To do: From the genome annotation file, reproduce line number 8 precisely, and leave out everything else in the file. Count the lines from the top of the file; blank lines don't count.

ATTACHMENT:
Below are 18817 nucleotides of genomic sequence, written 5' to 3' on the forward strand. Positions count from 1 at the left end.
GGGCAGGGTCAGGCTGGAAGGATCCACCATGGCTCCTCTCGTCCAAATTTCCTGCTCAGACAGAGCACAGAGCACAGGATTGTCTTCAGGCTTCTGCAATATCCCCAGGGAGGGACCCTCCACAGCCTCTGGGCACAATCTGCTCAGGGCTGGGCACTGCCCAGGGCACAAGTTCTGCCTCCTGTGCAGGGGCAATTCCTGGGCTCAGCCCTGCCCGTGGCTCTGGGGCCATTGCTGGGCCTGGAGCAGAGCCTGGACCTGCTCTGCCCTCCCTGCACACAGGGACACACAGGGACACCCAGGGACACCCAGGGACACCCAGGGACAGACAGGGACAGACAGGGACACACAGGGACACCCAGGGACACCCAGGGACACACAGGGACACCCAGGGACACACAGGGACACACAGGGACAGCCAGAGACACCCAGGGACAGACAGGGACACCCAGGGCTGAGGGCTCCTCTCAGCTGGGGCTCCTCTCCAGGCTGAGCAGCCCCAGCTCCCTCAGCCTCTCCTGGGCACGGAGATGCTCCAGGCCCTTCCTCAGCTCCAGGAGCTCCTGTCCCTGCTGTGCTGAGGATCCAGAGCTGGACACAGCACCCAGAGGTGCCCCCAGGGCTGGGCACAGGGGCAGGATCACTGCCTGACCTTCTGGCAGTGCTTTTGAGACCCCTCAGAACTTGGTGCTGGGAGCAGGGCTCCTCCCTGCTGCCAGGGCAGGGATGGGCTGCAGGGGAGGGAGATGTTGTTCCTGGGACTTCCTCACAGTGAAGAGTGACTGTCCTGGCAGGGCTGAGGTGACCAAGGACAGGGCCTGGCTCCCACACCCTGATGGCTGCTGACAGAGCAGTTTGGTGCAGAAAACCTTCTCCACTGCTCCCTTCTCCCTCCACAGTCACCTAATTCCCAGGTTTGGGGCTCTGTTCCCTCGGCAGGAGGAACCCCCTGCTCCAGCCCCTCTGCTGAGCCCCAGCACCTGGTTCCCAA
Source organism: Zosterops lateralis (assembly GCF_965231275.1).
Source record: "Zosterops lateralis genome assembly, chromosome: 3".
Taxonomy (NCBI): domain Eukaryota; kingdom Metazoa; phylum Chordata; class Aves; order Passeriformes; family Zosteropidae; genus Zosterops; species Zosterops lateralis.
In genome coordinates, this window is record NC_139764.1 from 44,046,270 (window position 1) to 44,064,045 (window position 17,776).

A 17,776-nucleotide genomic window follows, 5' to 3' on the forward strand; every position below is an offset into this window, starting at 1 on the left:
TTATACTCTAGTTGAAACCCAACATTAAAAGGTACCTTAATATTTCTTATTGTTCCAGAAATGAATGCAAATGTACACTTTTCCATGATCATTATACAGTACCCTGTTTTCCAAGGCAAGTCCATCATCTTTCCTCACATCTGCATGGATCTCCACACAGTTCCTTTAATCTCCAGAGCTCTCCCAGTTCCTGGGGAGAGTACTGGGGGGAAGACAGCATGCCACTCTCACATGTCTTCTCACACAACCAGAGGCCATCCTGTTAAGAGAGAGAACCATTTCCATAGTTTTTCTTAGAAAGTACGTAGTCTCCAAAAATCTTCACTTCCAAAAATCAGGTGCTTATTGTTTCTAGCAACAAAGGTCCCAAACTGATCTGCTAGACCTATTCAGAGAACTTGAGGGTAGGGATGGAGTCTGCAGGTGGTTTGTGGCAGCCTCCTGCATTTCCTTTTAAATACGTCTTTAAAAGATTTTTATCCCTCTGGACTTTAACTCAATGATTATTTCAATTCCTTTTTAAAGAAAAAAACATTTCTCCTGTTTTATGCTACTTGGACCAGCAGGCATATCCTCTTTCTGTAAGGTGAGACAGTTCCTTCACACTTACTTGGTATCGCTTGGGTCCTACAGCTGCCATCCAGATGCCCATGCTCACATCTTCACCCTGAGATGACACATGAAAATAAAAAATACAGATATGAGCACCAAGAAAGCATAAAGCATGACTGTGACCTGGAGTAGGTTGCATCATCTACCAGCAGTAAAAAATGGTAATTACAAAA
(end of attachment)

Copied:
TTATACTCTAGTTGAAACCCAACATTAAAAGGTACCTTAATATTTCTTATTGTTCCAGAAATGAATGCAAATGTACACTTTTCCATGATCATTATACAGTACCCTGTTTTCCAAGGCAAGTCCATCATCTTTCCTCACATCTGCATGGATCTCCACACAGTTCCTTTAATCTCCAGAGCTCTCCCAGTTCCTGGGGAGAGTACTGGGGGGAAGACAGCATGCCACTCTCACATGTCTTCTCACACAACCAGAGGCCATCCTGTTAAGAGAGAGAACCATTTCCATAGTTTTTCTTAGAAAGTACGTAGTCTCCAAAAATCTTCACTTCCAAAAATCAGGTGCTTATTGTTTCTAGCAACAAAGGTCCCAAACTGATCTGCTAGACCTATTCAGAGAACTTGAGGGTAGGGATGGAGTCTGCAGGTGGTTTGTGGCAGCCTCCTGCATTTCCTTTTAAATACGTCTTTAAAAGATTTTTATCCCTCTGGACTTTAACTCAATGATTATTTCAATTCCTTTTTAAAGAAAAAAACATTTCTCCTGTTTTATGCTACTTGGACCAGCAGGCATATCCTCTTTCTGTAAGGTGAGACAGTTCCTTCACACTTACTTGGTATCGCTTGGGTCCTACAGCTGCCATCCAGATGCCCATGCTCACATCTTCACCCTGAGATGACACATGAAAATAAAAAATACAGATATGAGCACCAAGAAAGCATAAAGCATGACTGTGACCTGGAGTAGGTTGCATCATCTACCAGCAGTAAAAAATGGTAATTACAAAA